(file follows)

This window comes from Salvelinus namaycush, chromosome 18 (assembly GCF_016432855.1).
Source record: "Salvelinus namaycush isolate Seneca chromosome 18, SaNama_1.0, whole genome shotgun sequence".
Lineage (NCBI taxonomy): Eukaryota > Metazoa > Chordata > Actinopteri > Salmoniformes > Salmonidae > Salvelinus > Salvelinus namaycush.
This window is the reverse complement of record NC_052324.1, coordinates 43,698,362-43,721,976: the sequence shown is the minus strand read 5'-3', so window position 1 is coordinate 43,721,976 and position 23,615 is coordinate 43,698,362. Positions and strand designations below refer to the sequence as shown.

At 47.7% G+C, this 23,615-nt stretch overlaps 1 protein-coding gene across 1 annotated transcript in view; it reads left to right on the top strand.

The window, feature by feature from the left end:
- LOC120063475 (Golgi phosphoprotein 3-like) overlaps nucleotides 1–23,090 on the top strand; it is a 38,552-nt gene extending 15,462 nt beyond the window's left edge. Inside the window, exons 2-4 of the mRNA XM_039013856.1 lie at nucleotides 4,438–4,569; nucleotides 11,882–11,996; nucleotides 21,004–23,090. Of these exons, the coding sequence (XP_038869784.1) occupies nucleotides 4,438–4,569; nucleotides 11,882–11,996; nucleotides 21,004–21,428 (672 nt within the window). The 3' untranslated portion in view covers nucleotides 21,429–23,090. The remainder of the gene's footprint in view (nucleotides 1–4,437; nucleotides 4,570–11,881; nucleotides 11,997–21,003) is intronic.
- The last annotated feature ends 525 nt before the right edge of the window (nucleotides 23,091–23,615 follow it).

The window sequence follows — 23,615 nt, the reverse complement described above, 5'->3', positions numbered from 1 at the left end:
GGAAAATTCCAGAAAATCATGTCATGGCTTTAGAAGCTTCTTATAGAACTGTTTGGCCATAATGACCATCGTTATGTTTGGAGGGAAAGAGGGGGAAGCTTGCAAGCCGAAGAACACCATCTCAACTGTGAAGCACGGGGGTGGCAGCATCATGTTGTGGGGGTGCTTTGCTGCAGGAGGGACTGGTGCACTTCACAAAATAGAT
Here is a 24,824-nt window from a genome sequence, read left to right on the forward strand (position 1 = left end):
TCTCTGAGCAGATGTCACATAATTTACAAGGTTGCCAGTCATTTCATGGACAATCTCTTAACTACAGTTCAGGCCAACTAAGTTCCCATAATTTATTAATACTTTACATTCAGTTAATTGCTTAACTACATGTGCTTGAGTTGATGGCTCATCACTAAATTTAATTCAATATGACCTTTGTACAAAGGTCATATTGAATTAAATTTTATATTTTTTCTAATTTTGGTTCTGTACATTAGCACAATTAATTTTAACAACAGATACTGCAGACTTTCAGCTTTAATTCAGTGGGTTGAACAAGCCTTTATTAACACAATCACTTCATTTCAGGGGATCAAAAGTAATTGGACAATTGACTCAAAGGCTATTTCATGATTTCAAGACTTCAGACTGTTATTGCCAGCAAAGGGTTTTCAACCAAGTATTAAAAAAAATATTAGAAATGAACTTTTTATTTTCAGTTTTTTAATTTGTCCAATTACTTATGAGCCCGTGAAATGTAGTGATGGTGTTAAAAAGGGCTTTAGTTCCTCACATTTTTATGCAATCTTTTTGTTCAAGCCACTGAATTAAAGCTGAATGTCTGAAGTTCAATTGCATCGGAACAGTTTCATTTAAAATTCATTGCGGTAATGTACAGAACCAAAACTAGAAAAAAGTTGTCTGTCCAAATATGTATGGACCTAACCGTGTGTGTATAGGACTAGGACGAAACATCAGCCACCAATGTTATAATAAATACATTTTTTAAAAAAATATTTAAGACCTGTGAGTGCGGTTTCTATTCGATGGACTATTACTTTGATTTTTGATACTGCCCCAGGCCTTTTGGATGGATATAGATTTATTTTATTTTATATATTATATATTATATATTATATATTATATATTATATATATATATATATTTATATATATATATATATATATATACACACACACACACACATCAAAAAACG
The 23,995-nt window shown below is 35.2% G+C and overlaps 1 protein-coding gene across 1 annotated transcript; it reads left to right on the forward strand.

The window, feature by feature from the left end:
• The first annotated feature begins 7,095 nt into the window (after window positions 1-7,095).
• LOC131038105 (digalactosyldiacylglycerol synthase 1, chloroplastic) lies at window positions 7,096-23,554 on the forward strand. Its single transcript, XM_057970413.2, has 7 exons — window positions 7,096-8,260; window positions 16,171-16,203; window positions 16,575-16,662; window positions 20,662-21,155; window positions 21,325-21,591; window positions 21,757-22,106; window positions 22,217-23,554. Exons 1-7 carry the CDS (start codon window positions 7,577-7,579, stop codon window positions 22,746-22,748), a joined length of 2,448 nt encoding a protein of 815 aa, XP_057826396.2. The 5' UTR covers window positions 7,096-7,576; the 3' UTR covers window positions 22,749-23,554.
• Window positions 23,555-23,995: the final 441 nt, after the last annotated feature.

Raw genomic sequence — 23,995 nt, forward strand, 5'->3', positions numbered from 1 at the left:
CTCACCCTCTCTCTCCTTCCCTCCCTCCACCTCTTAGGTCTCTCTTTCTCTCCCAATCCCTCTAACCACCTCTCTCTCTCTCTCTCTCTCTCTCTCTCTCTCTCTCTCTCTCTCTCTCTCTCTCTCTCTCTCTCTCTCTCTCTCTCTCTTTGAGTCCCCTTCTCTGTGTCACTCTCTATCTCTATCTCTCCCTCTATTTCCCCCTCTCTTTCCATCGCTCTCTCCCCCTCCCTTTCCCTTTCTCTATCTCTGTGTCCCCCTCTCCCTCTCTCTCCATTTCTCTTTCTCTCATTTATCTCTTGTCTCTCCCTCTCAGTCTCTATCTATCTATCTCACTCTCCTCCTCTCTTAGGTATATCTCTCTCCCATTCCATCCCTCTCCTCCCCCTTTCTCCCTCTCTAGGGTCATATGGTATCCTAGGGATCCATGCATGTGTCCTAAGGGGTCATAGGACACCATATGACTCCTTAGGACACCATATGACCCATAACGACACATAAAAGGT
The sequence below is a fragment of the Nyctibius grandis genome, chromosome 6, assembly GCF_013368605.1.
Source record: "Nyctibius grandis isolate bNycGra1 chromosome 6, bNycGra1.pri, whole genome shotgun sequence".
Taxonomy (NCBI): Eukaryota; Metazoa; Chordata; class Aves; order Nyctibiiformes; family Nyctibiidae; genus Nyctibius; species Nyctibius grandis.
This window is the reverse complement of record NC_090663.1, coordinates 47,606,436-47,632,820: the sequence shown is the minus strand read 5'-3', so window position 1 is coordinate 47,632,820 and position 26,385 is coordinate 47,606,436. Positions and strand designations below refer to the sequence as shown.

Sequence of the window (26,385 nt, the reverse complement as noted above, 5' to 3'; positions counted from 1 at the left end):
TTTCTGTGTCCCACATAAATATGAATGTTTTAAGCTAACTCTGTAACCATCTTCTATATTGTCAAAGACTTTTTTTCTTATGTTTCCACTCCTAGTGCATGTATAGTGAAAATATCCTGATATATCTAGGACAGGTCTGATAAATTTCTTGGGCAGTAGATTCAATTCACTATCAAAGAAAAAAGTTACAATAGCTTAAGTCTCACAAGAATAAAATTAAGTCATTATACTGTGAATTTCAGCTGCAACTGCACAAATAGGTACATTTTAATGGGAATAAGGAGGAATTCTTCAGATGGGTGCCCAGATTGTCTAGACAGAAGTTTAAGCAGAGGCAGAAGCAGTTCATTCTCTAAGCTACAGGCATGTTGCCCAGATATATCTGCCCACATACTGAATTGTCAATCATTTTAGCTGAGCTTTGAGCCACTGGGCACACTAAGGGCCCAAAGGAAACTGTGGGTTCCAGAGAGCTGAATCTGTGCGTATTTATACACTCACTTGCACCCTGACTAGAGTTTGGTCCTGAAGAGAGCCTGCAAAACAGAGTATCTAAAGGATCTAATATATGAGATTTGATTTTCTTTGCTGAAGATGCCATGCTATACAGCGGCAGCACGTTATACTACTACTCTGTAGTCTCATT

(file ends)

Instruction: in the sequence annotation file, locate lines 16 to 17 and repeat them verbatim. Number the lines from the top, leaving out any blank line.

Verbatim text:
• LOC131038105 (digalactosyldiacylglycerol synthase 1, chloroplastic) lies at window positions 7,096-23,554 on the forward strand. Its single transcript, XM_057970413.2, has 7 exons — window positions 7,096-8,260; window positions 16,171-16,203; window positions 16,575-16,662; window positions 20,662-21,155; window positions 21,325-21,591; window positions 21,757-22,106; window positions 22,217-23,554. Exons 1-7 carry the CDS (start codon window positions 7,577-7,579, stop codon window positions 22,746-22,748), a joined length of 2,448 nt encoding a protein of 815 aa, XP_057826396.2. The 5' UTR covers window positions 7,096-7,576; the 3' UTR covers window positions 22,749-23,554.
• Window positions 23,555-23,995: the final 441 nt, after the last annotated feature.